An ordinance that would prohibit hosts from serving minors alcoholic drinks or controlled substances in private homes and impose penalties on violators will be considered by Laguna Beach’s City Council on Tuesday, May 1. This week, the school board unanimously voted its support for the proposal.
The measure aims to dissuade parents from allowing underage drinking under their roof, since three quarters of those under 21 say they obtain alcohol at parties in private homes, according to a county Health Care Agency’s 2006 study.
If the ordinance is enacted, Laguna Beach will be the fourth city in the county to do so, following Mission Viejo and Laguna Hills in 2008 and Irvine last December.
“A social host ordinance would send a powerful message to our community about how strongly we value our young people,” Mayor Pro Tem Verna Rollinger said in the agenda bill she submitted for consideration by fellow members. “It would provide law enforcement with an additional tool to prevent parties where underage drinking and other risky behaviors will likely occur. Adults should be held responsible for underage drinking on property they control.”
Calls for service to police over juvenile parties in July 1 and Aug. 31 alone escalated last year to 19, about 20 percent of total party calls, compared to an average of seven calls in the same two month period when school is out during the previous four years, according to statistics compiled by Lt. Jason Kravetz.
The ordinance’s principal booster is the Laguna Beach Community Coalition, whose members include the school district and Mission Hospital Laguna Beach. Rollinger is also a member of the coalition.
Voicing her support for such an ordinance, school board member Theresa O’Hare said that people will often turn a blind eye when they see a party with underage drinkers in their neighborhood, and “that’s not okay.”
School board member Bill Landsiedel emphasized that the district supports the concept of a social host ordinance provided the language, which would be drafted by the police department, is not overly broad. Such a measure should not invade the privacy of parents interacting with their own children, but should simply “make sure parents aren’t serving kids who aren’t their own,” he said.
Promoting adoption of social host ordinances and a campaign to educate parents and young adults about the health consequences of underage drinking were both recommended actions of the county’s 2006 survey.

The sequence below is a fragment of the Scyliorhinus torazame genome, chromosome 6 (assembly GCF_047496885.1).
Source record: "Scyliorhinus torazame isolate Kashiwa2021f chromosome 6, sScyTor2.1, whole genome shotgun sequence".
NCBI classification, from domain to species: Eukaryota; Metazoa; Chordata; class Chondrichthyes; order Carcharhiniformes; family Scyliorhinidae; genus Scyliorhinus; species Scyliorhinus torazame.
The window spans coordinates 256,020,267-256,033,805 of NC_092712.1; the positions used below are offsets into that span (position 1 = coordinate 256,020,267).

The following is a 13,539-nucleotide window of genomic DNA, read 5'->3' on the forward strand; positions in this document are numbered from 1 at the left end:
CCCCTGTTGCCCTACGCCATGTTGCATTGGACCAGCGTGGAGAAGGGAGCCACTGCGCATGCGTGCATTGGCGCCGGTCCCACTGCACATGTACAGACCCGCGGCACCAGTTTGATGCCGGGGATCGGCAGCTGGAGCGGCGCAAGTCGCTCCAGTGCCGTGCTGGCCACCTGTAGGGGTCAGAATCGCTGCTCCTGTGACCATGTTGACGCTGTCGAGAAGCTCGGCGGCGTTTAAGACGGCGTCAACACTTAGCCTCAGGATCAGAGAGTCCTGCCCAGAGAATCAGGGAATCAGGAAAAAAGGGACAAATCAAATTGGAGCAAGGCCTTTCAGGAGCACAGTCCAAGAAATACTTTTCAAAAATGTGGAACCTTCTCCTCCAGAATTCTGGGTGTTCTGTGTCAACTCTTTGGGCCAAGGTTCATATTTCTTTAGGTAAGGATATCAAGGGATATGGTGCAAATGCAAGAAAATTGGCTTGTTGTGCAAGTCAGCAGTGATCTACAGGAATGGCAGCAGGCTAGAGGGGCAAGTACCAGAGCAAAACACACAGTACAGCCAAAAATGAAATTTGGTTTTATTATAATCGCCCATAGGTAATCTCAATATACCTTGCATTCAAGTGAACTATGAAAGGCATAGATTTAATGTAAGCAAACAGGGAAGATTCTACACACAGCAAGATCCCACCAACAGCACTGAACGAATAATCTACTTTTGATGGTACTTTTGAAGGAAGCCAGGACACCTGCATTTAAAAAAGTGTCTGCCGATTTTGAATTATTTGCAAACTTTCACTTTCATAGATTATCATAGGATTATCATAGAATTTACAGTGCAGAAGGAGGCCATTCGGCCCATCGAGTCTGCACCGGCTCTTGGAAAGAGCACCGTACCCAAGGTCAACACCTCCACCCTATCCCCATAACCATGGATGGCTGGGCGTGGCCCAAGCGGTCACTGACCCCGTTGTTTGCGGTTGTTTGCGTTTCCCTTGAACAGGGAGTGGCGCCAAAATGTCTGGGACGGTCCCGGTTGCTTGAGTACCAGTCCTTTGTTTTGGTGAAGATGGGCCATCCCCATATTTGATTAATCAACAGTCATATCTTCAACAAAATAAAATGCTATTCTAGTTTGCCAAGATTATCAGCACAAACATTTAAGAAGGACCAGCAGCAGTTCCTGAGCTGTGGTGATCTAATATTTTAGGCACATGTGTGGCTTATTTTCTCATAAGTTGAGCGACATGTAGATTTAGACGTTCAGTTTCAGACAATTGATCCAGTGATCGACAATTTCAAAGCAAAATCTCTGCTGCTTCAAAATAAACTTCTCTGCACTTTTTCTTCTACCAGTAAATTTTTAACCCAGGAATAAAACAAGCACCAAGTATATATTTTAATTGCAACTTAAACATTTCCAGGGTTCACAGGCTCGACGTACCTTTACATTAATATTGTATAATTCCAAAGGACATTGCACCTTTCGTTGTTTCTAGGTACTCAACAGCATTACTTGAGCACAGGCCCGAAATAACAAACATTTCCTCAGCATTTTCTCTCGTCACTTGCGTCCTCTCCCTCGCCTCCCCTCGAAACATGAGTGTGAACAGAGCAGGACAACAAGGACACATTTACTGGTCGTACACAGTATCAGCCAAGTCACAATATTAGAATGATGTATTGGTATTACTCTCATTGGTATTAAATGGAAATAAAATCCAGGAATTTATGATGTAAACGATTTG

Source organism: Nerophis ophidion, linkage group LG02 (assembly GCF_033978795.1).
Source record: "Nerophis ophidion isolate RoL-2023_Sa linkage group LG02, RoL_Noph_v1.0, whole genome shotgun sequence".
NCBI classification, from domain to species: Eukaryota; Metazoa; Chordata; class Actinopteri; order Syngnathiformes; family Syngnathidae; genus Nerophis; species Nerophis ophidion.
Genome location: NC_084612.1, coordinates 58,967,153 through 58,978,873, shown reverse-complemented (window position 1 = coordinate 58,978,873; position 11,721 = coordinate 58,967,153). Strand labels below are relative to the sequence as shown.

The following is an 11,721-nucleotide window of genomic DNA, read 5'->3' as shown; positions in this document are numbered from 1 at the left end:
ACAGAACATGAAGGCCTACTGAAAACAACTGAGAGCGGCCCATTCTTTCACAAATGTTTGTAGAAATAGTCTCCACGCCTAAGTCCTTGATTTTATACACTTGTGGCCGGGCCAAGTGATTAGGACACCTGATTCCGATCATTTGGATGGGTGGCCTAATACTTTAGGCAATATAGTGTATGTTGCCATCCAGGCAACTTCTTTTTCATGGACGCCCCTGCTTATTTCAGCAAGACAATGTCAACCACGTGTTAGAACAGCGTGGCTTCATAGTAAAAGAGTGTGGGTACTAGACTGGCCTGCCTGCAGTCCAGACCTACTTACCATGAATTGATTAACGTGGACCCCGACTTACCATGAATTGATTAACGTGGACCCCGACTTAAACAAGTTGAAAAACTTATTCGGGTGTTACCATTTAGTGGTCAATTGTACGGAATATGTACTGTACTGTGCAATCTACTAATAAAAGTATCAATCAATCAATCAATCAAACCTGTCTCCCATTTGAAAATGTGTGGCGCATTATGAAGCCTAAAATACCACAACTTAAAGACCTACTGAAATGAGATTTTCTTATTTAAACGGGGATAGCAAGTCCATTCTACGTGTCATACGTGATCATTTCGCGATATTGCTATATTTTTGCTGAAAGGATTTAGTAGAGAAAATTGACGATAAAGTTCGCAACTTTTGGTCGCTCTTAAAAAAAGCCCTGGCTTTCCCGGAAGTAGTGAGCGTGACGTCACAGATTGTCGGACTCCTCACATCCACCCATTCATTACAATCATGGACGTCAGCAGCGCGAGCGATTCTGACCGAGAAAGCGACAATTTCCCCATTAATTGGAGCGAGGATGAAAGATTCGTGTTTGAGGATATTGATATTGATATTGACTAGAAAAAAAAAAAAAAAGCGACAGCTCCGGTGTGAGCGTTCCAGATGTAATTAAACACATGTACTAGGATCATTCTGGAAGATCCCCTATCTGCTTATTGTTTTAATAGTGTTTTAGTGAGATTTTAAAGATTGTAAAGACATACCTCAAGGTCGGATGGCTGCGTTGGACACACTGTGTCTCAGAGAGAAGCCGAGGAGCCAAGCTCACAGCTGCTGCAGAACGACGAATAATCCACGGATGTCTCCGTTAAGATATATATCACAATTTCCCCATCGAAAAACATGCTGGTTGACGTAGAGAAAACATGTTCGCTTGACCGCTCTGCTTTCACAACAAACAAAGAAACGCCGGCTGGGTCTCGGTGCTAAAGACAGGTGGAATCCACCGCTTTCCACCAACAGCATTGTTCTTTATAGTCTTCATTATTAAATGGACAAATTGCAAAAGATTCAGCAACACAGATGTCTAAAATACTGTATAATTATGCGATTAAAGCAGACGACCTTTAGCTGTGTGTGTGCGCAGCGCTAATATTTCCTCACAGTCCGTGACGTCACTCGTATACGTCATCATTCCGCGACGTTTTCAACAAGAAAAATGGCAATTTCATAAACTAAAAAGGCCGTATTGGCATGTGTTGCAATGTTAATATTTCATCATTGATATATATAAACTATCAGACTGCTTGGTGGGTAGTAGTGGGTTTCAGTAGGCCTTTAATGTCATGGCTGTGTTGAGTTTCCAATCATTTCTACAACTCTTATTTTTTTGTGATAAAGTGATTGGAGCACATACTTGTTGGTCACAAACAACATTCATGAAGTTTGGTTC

Mission Viejo’s model ordinance includes language to clearly exempt religious activities that might involve alcohol as well as activities involving alcohol that occur exclusively between a minor and his or her parent or legal guardian, and provides an administrative hearing appeal process.
First time violators in Mission Viejo receive a warning, with subsequent violations considered as a misdemeanor criminal offense incurring a fine of up to $1,000 and a possible six months jail sentence. The ordinance permits the city attorney discretion to reduce the charge to an infraction and substitute other penalties, such as community service.
The county’s study found that while kids and parents generally recognized the dangers of excess drinking, few believed alcohol consumed in moderation was harmful to minors. Most concern arose over drunk driving rather than adverse health effects.
Those promoting the adoption of a social host ordinance generally cite the 2007 Surgeon General’s Call to Action, which reports that alcohol use may alter adolescents’ still developing brains.
Laguna Beach High School’s PTA also supports the proposed measure, said Council president Susan Brown.
Underage drinking became a district priority in 2002 when the superintendent convened an advisory task force comprised of parents, staff, a high school student, police, and elected officials. Now known as the Laguna Beach Community Coalition, its 35 members span 15 local agencies intent on pursuing proven strategies to reduce imbibing by youth. Relying on results of the California Healthy Kids Survey of students in grades 7, 9, and 11, the coalition targeted three areas linked to alcohol use: increasing children’s problem solving skills; improving relationships at home; and reducing access to alcohol.
Before pressing for passage of the ordinance, the coalition consulted Police Chief Paul Workman. He polled the city’s sworn officers, who believe such a regulation might be a useful enforcement option. He also queried sheriff’s deputies, who patrol Mission Viejo but have made use of the citation sparingly.
Let’s get those drinking teenagers out of private homes and back on the streets where they belong.